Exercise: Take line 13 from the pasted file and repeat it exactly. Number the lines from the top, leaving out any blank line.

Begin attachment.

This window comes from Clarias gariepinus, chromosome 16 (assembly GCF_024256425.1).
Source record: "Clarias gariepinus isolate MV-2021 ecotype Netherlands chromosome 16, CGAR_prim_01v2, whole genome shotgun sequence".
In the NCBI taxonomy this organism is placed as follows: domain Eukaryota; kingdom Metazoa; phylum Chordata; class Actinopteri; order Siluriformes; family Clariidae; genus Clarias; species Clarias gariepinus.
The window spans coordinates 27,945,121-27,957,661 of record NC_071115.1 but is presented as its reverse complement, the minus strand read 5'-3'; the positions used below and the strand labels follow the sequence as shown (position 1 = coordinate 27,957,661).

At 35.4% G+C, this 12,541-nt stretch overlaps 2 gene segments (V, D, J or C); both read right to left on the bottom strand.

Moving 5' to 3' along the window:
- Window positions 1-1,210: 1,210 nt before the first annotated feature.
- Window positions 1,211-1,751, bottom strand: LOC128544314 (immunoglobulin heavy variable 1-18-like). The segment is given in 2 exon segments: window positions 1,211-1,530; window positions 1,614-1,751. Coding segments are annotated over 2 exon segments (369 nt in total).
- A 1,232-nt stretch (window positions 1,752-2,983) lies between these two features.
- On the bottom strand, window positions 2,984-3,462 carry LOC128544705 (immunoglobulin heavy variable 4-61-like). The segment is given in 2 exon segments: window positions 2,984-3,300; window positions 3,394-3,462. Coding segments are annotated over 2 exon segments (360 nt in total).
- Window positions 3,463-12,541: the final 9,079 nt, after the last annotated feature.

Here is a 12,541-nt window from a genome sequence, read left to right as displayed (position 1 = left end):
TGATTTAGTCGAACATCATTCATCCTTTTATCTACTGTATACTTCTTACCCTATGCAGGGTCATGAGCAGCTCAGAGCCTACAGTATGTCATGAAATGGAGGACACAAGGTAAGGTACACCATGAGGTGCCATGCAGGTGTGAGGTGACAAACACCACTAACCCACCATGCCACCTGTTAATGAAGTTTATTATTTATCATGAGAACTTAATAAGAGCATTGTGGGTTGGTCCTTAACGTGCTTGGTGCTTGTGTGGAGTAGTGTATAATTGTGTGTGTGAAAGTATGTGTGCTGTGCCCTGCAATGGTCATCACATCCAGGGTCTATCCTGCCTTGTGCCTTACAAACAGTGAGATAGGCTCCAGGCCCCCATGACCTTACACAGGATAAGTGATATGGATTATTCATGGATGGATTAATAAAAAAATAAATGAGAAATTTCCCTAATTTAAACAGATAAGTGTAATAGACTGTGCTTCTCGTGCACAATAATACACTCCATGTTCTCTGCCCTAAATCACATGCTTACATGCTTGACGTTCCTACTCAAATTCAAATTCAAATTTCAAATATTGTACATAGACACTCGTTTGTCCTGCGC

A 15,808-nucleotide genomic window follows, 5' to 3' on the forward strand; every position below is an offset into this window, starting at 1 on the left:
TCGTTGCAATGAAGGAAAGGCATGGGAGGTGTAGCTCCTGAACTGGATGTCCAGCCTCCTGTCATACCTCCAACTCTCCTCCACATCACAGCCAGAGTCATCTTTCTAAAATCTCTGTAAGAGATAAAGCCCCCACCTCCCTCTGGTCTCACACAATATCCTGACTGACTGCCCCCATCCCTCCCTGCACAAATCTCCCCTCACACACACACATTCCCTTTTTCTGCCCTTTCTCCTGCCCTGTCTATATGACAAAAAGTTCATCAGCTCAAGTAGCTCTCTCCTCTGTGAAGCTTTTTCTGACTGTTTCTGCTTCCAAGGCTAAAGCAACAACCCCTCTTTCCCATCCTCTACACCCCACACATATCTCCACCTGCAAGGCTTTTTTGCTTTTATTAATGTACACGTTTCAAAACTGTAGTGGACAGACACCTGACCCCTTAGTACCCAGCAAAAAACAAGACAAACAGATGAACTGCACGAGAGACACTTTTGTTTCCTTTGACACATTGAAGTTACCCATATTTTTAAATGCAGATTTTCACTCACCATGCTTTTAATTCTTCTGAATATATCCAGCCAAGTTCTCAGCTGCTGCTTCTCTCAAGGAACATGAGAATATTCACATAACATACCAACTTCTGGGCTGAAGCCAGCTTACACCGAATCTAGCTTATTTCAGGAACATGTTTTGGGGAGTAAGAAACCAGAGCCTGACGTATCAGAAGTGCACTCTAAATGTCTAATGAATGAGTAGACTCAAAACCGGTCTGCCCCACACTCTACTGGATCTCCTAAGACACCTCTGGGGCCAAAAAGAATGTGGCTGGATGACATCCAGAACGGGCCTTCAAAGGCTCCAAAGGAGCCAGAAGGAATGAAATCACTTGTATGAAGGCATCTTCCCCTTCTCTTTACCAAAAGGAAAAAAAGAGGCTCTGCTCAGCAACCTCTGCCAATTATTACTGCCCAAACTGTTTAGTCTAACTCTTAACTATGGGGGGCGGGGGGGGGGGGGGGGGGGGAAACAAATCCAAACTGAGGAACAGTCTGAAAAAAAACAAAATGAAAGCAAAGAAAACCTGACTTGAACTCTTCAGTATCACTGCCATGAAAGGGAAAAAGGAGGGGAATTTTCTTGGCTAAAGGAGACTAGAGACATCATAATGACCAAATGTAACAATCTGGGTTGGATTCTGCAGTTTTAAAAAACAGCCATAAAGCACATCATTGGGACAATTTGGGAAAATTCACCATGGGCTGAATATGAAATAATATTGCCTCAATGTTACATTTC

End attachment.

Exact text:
TGATTTAGTCGAACATCATTCATCCTTTTATCTACTGTATACTTCTTACCCTATGCAGGGTCATGAGCAGCTCAGAGCCTACAGTATGTCATGAAATGGAGGACACAAGGTAAGGTACACCATGAGGTGCCATGCAGGTGTGAGGTGACAAACACCACTAACCCACCATGCCACCTGTTAATGAAGTTTATTATTTATCATGAGAACTTAATAAGAGCATTGTGGGTTGGTCCTTAACGTGCTTGGTGCTTGTGTGGAGTAGTGTATAATTGTGTGTGTGAAAGTATGTGTGCTGTGCCCTGCAATGGTCATCACATCCAGGGTCTATCCTGCCTTGTGCCTTACAAACAGTGAGATAGGCTCCAGGCCCCCATGACCTTACACAGGATAAGTGATATGGATTATTCATGGATGGATTAATAAAAAAATAAATGAGAAATTTCCCTAATTTAAACAGATAAGTGTAATAGACTGTGCTTCTCGTGCACAATAATACACTCCATGTTCTCTGCCCTAAATCACATGCTTACATGCTTGACGTTCCTACTCAAATTCAAATTCAAATTTCAAATATTGTACATAGACACTCGTTTGTCCTGCGC